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Solar PV Supplier Midlands?
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alan_m
2021-09-09 09:16:40 UTC
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Looking for a reputable and good value PV installer for a few properties i have id like to install PV on.
Any recomendations?
Ta Steve
Are solar panels now economically viable with reduced/no FIT subsidy?
What now is the typical payback/break even period, assuming that
electricity prices may be 2x higher in 5 years time.
--
mailto : news {at} admac {dot} myzen {dot} co {dot} uk
The Natural Philosopher
2021-09-09 09:35:39 UTC
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Post by alan_m
Looking for a reputable and good value PV installer for a few
properties i have id like to install PV on.
Any recomendations?
Ta Steve
Are solar panels now economically viable with reduced/no FIT subsidy?
Almost certainly not
Post by alan_m
What now is the typical payback/break even period, assuming that
electricity prices may be 2x higher in 5 years time.
P
Probably longer than the panel lifetime
Although we are now seeing the effect of subsidised renewables driving
energy prices off the scale,.
--
Canada is all right really, though not for the whole weekend.

"Saki"
alan_m
2021-09-09 09:46:27 UTC
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Post by The Natural Philosopher
Although we are now seeing the effect of subsidised renewables driving
energy prices off the scale,.
Surely not with all the "free energy" from the sun and wind. ;) :)
--
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The Natural Philosopher
2021-09-09 09:49:31 UTC
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Post by alan_m
Post by The Natural Philosopher
Although we are now seeing the effect of subsidised renewables driving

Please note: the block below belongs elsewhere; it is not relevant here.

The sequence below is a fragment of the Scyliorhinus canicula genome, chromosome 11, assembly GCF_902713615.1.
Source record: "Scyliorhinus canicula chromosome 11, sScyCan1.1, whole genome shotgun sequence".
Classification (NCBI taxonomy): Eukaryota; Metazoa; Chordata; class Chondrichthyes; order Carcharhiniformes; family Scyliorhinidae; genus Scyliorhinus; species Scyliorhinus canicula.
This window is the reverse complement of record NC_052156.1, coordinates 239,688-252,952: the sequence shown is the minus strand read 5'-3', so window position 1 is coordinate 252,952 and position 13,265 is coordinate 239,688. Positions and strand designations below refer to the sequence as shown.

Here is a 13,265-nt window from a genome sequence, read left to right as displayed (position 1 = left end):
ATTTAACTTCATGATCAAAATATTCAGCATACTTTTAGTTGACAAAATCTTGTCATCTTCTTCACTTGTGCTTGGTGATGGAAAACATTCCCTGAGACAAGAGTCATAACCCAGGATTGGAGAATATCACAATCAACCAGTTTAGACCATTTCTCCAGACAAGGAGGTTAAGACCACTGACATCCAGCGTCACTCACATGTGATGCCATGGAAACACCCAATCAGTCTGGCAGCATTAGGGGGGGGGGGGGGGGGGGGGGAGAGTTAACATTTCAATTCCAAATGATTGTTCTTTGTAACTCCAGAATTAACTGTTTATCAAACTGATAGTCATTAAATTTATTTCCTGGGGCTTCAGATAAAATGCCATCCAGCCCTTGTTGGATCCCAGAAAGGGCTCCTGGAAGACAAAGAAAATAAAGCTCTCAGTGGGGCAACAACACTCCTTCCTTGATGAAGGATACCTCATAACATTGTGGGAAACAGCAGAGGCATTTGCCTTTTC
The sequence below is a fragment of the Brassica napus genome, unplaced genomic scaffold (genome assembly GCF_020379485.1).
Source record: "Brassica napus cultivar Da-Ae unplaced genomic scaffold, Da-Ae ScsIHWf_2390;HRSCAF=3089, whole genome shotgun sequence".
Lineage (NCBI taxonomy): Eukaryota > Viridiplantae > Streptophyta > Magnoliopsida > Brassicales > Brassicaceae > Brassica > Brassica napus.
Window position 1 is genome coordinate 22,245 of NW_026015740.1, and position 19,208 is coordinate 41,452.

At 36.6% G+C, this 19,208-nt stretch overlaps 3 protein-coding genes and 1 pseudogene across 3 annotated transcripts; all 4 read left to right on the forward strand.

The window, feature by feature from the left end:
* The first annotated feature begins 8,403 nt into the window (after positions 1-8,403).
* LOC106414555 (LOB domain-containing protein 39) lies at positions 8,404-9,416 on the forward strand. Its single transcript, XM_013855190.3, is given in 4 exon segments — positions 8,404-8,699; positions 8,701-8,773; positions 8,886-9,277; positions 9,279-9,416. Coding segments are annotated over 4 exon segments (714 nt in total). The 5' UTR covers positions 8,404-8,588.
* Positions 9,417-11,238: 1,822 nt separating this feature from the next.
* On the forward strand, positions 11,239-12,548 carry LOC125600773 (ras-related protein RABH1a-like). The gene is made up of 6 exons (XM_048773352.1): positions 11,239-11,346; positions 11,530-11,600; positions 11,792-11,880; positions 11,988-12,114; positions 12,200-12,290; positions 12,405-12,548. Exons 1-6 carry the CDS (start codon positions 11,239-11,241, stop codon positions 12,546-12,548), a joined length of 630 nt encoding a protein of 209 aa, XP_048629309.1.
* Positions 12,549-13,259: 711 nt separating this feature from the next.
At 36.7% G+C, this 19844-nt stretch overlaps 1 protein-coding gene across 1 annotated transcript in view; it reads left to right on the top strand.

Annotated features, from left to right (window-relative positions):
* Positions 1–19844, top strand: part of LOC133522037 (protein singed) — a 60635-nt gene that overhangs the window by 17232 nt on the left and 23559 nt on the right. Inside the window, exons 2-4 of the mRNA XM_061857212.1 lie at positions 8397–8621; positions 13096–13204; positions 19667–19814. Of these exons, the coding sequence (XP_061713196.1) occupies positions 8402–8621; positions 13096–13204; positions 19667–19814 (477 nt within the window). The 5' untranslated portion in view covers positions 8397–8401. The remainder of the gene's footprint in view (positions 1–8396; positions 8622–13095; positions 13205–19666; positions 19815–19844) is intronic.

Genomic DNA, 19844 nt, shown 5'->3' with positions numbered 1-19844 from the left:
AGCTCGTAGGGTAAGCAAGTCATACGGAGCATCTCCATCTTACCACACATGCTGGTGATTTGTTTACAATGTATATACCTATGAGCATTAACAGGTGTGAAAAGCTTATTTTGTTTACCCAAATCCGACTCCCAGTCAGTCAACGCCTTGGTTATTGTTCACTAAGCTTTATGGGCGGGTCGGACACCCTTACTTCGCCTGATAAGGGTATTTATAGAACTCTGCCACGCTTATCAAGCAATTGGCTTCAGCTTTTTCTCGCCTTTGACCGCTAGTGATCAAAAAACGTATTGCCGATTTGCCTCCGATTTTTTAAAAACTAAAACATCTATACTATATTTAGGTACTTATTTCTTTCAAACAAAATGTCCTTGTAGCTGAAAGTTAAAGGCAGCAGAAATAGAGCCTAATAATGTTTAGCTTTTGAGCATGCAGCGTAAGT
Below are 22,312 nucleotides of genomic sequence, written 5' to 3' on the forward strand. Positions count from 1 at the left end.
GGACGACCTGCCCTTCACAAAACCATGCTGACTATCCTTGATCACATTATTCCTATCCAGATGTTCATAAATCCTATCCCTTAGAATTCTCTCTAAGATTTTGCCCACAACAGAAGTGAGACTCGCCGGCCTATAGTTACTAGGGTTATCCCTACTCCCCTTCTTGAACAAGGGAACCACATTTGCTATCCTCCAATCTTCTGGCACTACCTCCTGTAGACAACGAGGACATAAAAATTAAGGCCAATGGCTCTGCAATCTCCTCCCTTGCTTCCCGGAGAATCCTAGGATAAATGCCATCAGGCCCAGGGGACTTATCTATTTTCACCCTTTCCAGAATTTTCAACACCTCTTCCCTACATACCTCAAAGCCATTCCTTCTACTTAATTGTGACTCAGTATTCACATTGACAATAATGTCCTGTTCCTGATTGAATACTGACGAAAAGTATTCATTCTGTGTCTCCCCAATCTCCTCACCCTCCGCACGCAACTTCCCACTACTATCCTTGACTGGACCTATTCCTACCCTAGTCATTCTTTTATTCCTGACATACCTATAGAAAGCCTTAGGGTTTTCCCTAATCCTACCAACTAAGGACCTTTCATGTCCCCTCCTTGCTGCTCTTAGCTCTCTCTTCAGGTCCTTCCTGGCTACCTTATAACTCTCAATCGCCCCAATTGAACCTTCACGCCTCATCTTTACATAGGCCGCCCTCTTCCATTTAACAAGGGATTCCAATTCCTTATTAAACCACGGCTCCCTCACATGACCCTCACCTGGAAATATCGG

energy prices off the scale,.
Surely not with all the "free energy" from the sun and wind. ;) :)
Well coal is free energy from the sun too
--
The biggest threat to humanity comes from socialism, which has utterly
diverted our attention away from what really matters to our existential
survival, to indulging in navel gazing and faux moral investigations
into what the world ought to be, whilst we fail utterly to deal with
what it actually is.
Tim Streater
2021-09-09 12:21:03 UTC
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Post by The Natural Philosopher
Post by alan_m
Post by The Natural Philosopher
Although we are now seeing the effect of subsidised renewables driving
energy prices off the scale,.
Surely not with all the "free energy" from the sun and wind. ;) :)
Well coal is free energy from the sun too
So is oil, come to that.
--
"Freedom is sloppy. But since tyranny's the only guaranteed byproduct of those who insist on a perfect world, freedom will have to do." -- Bigby Wolf
Theo
2021-09-09 14:54:32 UTC
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Post by alan_m
Looking for a reputable and good value PV installer for a few properties i have id like to install PV on.
Any recomendations?
Ta Steve
Are solar panels now economically viable with reduced/no FIT subsidy?
What now is the typical payback/break even period, assuming that
electricity prices may be 2x higher in 5 years time.
Let's run some numbers:

330W panel: £111.80 (Jinko)
3kW inverter: £310.70 (Growatt)

So let's say you could buy parts for a 10 panel system for ~£1.5K+VAT.
(prices from Midsummer Wholesale who aren't super cheap, but just have an
easy website)

That's not including the mounting system, which could vary quite a lot
depending on what you have, access requirements etc. If the roof is
partially shaded you might need optimisers too (about £35/shaded panel)

And then there's all the sundries - consumer unit, isolator, cables, etc
which will depend on your setup. Maybe another £200-300.

Perhaps total £2200 + mounting + labour. And that would get you
3648kWh/year on a south facing unshaded London roof, and if it displaces
usage on a current tariff of 20p/kWh it would pay back the parts bill in 3
years. Less so if you need to include a battery to timeshift usage.

So it really comes down to your mounting solution: if it's going to involve
complicated scaffolding and roof mounting systems, that's going to bump the
cost. If you're replacing the roof anyway, or is an easy DIY job
(outbuilding or something), it would seem a no-brainer.

Theo
alan_m
2021-09-09 16:45:25 UTC
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Post by Theo
Post by alan_m
Looking for a reputable and good value PV installer for a few properties i have id like to install PV on.
Any recomendations?
Ta Steve
Are solar panels now economically viable with reduced/no FIT subsidy?